A final text that has been a challenge to me, as well as a source of encouragement, over the course of my pastoral ministry comes from 1 Peter 5:
“1 The elders which are among you I exhort, who am also an elder, and a witness of the sufferings of Christ, and also a partaker of the glory that shall be revealed: 2 Feed the flock of God which is among you, taking the oversight thereof, not by constraint, but willingly; not for filthy lucre, but of a ready mind; 3 Neither as being lords over God’s heritage, but being ensamples to the flock. 4 And when the chief Shepherd shall appear, ye shall receive a crown of glory that fadeth not away.” (1 Pet. 5:1-4 KJV)
Peter begins by finding common ground with the pastors that are a part of his audience. To those pastors he is basically saying, “We are in the same boat. I—as a pastor—am exhorting each of the pastors who reads this.” Thankfully this inspired exhortation has been preserved to challenge and encourage pastors down through the ages to this very day. We can directly apply what Peter had to say to the pastors within the first century church to pastors in the twenty-first century church.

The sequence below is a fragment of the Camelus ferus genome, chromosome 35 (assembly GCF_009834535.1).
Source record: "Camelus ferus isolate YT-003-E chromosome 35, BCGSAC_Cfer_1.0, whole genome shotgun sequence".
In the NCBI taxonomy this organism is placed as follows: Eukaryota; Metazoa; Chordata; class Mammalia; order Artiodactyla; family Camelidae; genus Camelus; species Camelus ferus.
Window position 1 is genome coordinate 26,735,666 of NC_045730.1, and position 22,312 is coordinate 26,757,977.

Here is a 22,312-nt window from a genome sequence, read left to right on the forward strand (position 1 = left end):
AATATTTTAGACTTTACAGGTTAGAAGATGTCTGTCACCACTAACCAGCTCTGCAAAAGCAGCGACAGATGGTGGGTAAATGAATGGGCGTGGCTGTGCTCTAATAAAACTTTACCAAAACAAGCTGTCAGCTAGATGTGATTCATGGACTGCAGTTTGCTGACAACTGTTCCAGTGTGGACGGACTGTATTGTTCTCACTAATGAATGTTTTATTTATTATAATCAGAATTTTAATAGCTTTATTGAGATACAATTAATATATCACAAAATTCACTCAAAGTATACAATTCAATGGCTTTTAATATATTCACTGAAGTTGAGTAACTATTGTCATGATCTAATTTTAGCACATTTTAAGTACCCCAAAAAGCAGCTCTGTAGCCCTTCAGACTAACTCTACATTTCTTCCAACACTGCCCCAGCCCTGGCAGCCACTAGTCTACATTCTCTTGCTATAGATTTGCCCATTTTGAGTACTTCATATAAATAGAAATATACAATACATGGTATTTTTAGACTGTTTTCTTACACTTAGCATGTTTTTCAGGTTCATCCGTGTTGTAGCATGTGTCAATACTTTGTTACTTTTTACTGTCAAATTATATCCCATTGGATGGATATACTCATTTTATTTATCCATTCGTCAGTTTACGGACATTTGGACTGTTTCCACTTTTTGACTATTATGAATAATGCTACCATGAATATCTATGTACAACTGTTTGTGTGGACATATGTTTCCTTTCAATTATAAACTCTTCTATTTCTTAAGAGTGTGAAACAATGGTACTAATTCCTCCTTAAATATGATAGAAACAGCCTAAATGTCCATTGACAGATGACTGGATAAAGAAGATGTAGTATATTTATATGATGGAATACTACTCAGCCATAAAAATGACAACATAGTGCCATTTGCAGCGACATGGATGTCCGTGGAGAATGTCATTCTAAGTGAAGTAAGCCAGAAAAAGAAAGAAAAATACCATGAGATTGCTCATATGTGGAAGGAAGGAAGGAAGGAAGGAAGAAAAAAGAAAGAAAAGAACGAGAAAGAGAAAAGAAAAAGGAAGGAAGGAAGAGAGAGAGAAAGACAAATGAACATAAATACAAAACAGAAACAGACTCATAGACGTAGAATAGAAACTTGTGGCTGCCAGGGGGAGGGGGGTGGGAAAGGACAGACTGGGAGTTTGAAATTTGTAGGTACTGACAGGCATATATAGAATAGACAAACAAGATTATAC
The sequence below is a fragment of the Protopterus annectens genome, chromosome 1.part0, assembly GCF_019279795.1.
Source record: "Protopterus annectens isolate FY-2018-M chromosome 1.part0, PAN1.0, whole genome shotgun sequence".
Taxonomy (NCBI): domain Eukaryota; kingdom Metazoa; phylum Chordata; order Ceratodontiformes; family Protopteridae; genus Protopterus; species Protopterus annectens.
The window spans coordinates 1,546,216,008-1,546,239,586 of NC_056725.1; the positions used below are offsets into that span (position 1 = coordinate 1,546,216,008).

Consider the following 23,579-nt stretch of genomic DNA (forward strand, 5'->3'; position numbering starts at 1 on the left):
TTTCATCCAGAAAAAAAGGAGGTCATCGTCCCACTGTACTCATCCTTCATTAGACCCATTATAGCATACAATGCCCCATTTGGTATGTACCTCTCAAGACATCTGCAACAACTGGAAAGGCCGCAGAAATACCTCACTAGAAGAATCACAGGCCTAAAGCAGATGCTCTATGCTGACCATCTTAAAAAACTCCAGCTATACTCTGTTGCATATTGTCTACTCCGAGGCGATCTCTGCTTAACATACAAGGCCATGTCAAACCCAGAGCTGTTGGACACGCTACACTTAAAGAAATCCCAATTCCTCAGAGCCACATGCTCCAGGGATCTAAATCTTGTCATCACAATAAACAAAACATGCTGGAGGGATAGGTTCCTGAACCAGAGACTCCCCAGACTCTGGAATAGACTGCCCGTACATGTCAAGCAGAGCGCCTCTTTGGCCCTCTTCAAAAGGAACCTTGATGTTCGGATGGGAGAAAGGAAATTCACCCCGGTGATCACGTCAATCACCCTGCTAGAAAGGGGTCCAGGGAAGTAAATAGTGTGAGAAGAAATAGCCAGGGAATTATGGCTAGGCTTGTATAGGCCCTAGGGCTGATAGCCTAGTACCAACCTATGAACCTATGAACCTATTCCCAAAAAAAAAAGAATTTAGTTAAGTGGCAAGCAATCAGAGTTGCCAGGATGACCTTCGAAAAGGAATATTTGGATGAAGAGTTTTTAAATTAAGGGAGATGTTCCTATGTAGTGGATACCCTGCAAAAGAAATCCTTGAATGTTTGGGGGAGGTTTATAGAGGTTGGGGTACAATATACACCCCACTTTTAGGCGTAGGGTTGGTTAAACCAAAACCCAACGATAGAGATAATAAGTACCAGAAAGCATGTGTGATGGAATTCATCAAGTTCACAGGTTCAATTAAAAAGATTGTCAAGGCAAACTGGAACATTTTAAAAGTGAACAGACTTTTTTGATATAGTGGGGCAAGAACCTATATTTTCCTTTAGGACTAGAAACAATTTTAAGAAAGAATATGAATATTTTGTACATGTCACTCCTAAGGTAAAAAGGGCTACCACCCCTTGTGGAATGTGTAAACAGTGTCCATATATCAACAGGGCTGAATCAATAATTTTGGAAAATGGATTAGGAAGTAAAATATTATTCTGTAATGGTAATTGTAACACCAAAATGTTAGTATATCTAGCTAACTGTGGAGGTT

Within the middle of Peter’s charge, he reminds pastors that the burden of leading God’s flock is not to be borne by constraint (by force), but willingly (voluntarily) with a ready mind (eagerness). You may ask, “Who in their right mind would take upon themselves this enormous burden?” First of all, the answer is men like Peter who have witnessed (and have been transformed by) the sufferings of Christ. Certainly we did not witness Jesus’ sufferings with our physical eyes, but those who come to faith in Christ witness His sufferings with greater force than anything that can be seen with corporal eyes.
But Peter does not solely focus on suffering. In fact, when Peter ends out his charge to pastors, suffering is but a distant memory. His focus permanently shifts to glory. I love how glory serves as bookends to this passage. In verse one, even though we are witnesses of the sufferings of Christ, we are also partakers of the glory that shall be revealed. And finally, we are given a promise that every faithful pastor should cling to: When the chief Shepherd shall appear, you will receive a crown of glory that will never fade.
For this reason, I call the work of shepherding God’s flock a “grave and glorious burden.” Sometimes the weight of this calling seems to be more than a man can bear. Yet if that man casts himself in humble dependence upon God’s grace and keeps an eye on the glory that is to be revealed, and the crown that awaits him, he will find strength for his labors and joy to eagerly shepherd the flock.
As I have expressed before, one of our highest goals in this period of raising support is to encourage pastors, their wives and their families. I pray that God will encourage every pastor that reads this post. Our faithfulness to the Lord truly matters. The example we leave with our children will have an eternal impact. May God grant grace so that we will finish the course he has laid before us with joy to testify of our Savior.